Near the end of chapter 6, the conflict between Darry and Ponyboy begins to find a resolution. At the end of the chapter, Ponyboy says that "everything was going to be okay now."

In your group, answer the following questions:

  1. Summarize the events at the hospital when Soda and Darry arrive to find Pony.
  2. How does Darryl react when he sees Ponyboy?
  3. What does Ponyboy realize?
  4. What does Darry say to Ponyboy? How does Pony react?
  5. What does Ponyboy say to Darry? How does Darry react?

Prediction: As a group, write a paragraph that tells what you believe the relationship between Ponyboy and Darry will be like from now on. Use examples from the first six chapters of the novel to support your answer.

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Understanding Stereotypes, Part 3

Part A: In the novel, The Outsiders, detailed descriptions are given of the Socs and greasers. Complete the chart below to show some of the differences and similarities between the two. Use at least two direct quotes from the book as examples.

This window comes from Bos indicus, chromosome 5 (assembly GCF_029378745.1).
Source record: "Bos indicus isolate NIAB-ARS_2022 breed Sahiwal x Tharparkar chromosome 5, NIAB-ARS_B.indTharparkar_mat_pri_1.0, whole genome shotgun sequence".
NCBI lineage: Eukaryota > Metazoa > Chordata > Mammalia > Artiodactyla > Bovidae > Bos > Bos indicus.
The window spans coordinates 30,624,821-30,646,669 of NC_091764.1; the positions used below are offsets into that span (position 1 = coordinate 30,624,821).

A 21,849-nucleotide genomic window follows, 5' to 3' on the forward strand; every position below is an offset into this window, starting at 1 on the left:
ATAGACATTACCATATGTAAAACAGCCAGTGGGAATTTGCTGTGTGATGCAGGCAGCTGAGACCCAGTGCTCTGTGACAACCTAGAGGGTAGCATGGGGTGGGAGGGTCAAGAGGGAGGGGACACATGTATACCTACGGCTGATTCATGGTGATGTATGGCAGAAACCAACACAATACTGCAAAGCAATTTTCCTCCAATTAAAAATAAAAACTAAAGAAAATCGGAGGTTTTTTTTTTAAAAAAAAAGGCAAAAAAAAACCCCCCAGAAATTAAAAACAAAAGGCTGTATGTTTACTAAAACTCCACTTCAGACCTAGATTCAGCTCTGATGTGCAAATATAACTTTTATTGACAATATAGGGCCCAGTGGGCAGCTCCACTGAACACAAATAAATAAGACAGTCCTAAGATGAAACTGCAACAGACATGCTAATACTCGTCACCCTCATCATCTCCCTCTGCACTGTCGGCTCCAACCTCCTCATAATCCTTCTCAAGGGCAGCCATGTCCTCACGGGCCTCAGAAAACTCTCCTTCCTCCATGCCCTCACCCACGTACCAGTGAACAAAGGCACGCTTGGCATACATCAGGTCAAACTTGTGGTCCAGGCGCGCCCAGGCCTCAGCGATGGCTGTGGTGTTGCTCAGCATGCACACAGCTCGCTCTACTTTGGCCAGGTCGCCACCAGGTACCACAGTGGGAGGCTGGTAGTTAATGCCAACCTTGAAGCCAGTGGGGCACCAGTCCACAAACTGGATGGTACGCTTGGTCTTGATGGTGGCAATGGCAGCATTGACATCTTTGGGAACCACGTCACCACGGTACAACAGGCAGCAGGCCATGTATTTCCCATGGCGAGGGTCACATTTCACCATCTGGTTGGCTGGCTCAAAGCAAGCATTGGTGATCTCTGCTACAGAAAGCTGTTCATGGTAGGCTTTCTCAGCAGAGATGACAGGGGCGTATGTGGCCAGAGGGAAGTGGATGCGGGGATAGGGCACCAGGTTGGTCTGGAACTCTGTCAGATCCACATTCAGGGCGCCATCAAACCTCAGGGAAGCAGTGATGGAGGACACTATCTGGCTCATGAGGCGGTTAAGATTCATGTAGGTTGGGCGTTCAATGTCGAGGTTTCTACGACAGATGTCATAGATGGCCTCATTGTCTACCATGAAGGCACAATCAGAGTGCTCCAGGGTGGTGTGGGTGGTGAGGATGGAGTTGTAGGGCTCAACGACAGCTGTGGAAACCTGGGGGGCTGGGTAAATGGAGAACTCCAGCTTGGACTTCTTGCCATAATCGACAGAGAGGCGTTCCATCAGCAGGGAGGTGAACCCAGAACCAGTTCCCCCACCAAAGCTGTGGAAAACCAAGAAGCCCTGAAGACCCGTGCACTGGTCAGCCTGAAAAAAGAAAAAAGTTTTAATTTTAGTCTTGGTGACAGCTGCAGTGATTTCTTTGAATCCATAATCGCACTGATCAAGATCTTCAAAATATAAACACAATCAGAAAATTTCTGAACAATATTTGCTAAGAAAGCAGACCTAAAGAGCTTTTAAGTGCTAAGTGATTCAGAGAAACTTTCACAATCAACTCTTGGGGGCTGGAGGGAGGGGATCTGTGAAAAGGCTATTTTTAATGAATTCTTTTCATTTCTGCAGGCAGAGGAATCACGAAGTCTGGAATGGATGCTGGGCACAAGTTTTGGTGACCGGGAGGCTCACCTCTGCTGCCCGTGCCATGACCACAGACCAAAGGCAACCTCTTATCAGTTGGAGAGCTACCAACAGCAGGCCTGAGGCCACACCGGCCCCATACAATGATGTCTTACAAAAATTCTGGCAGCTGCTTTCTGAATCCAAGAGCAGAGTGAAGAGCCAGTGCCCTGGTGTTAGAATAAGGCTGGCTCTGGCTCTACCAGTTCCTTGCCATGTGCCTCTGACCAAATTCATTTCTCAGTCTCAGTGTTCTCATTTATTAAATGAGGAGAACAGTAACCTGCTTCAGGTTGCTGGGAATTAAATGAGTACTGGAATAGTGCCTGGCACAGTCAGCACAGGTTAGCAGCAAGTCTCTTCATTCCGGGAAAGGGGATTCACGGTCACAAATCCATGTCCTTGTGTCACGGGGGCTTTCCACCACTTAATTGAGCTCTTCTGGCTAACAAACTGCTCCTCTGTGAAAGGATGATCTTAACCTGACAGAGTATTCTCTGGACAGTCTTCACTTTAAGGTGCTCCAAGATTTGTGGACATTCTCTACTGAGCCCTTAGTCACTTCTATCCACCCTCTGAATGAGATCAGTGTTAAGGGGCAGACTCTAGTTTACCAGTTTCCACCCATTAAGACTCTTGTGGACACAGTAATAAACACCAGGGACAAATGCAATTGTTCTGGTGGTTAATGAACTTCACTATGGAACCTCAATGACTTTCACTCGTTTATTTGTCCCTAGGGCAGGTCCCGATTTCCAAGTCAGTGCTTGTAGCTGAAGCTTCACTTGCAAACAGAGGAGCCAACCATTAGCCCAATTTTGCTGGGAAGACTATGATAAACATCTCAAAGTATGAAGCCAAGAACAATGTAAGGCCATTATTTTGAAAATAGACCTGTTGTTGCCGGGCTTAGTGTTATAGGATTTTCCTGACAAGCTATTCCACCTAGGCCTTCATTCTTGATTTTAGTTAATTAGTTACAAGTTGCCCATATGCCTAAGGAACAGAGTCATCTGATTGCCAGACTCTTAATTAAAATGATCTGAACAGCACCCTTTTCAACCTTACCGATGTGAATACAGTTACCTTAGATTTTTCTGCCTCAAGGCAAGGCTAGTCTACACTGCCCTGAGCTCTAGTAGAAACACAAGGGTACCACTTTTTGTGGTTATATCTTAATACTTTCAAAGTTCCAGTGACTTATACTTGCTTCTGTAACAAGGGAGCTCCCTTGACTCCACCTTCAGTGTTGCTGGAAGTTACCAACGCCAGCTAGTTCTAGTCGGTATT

Socs    

 Both    

 Greasers

   

 

 

 

 

 

Part B: On a separate sheet of paper, use the information you listed above and write free-verse poem that describes greasers, Socs, and kids in general. Your poem should have three stanzas that begin as follows and each stanza should include a quote from the book:

A greaser is...

A soc is...

Kids are...

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Comprehension Questions

Chapter Four

1. What does Ponyboy mean when he says the Socs were "reeling pickled"?

2. What major event happens in this chapter?

3. How did the author foreshadow that Johnny would use the knife in chapter 2?

4. What would your advice be to Johnny and Ponyboy if they'd come to you for help instead of Dally? Should Johnny go into hiding? Should Pony go with him?

Chapter Five

5. Why does Pony feel bad about cutting his hair? According to Ponyboy, why do the courts cut people's hair?